Dr Kylie Murray, Christ's



Biographical Information

I am a Fellow and Lecturer in Medieval English, and a Director of Studies at Christ’s College. Previously, I held a British Academy Post-Doctoral Fellowship  at Balliol College, Oxford. I gained my degrees at St Andrews (MA, first class) and Oxford (MSt, with Distinction, and DPhil: both of my graduate degrees were fully funded by the AHRC and SIET).


I teach for the following papers: Part I papers 1, 2, 3 (Practical Criticism and Critical Practice; English 1066-1350; English 1300-1550), and Part II paper 5 (Chaucer). I supervise a range of undergraduate and graduate dissertations. My teaching to date spans c.650 (the earliest Old English poems, including Dream of the Rood and Beowulf), to the present day.

Research Interests

My research specialism is the literature of Medieval and Early-Modern Scotland, c.1100-c.1625. My first book, The Making of the Scottish Dream-Vision, is forthcoming from the British Academy and Oxford University Press. I am now completing my second book, The Scottish Boethius, c.1100-c.1600, about the European-inspired literary reception of the philosopher, Boethius, in Medieval and Early-Modern Scotland, while also beginning a biography reappraising the Scottish King, William the Lion (1165-1214).

My principal research interests concern political literature in Scots and in Latin; national identities in Scotland, Britain, and Europe; dream-vision and visionary literature; mystical writing; astrology and astronomy in Medieval literature; the reception of Classical literature in Medieval Britain and Europe. Book history underpins all of my interests, and the study of manuscript and early printed books forms a vital part of both my research and teaching. I am currently part of a collaborative British Academy project which catalogues Medieval manuscripts in the British Isles containing Aristotle commentaries.  Through my teaching, I encourage students to engage with and make the most of Cambridge's manuscript and early print treasures.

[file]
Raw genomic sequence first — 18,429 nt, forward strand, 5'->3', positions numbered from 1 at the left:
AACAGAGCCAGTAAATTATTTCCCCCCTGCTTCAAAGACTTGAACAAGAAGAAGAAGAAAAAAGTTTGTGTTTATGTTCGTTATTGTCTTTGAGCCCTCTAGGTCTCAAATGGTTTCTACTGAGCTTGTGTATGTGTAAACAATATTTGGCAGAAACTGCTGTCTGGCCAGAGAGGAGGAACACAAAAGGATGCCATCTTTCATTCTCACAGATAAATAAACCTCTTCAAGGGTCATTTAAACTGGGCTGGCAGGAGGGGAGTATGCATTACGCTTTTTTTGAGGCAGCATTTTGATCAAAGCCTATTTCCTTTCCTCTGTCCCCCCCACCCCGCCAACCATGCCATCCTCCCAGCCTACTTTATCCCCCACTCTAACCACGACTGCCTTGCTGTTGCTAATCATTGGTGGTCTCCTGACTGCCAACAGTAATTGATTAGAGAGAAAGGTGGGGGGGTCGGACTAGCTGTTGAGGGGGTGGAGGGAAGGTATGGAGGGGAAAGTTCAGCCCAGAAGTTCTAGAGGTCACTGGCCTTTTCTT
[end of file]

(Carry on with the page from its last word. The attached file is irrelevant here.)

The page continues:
In 2015, I identified Scotland's earliest extant non-biblical book, a manuscript copy of Boethius's Consolation of Philosophy, previously thought to be northern English, but which I believe was produced in the Scottish kingdom proper during the reign of David I (1124-53). This research received national and international media interest, with UK coverage from the Times, the BBC, the Guardian, the Scotsman,  the Herald, and others. I have identified over twenty copies of Boethius's works with Scottish connections from c.1100-c.1600: nearly all had been overlooked by scholars to date. These show that Scotland did not read Boethius primarily through Chaucer, as previously thought, but through Latin and Continental contexts, and over 300 years before Chaucer was writing.

Areas of Graduate Supervision

I am currently supervising graduate work on the visitation motif in the literature of Medieval England and Scotland. I warmly welcome queries about graduate supervision on any of the research areas I outline above, including dream vision, Scots, Latin, book history, and political literature.

Media Work and Public Engagement

I love sharing the excitement, the energy, and the relevance, of Medieval and Early-Modern Britain with eclectic audiences within and beyond academia, which led me to become an AHRC/BBC New Generation Thinker in 2015. I continue to broadcast about various aspects of Medieval culture, literature, and books on BBC Radio 3. Some broadcasts to date include: 

  • BBC Free Thinking, on Medieval Manuscripts at the Fitzwilliam Museum, Cambridge (September 2016)

In 2016, I gave the British Academy Chatterton Lecture on Poetry, titled ‘Elizabeth Melville and the Poetics of Desire in Early-Modern Britain,’ at the British Academy in London, and later, at the University of St Andrews. Mine was the first lecture in this entire series - which has been running for over 60 years - to cover a pre-Union Scottish poet, and the first lecture to cover a Scottish woman poet of any period.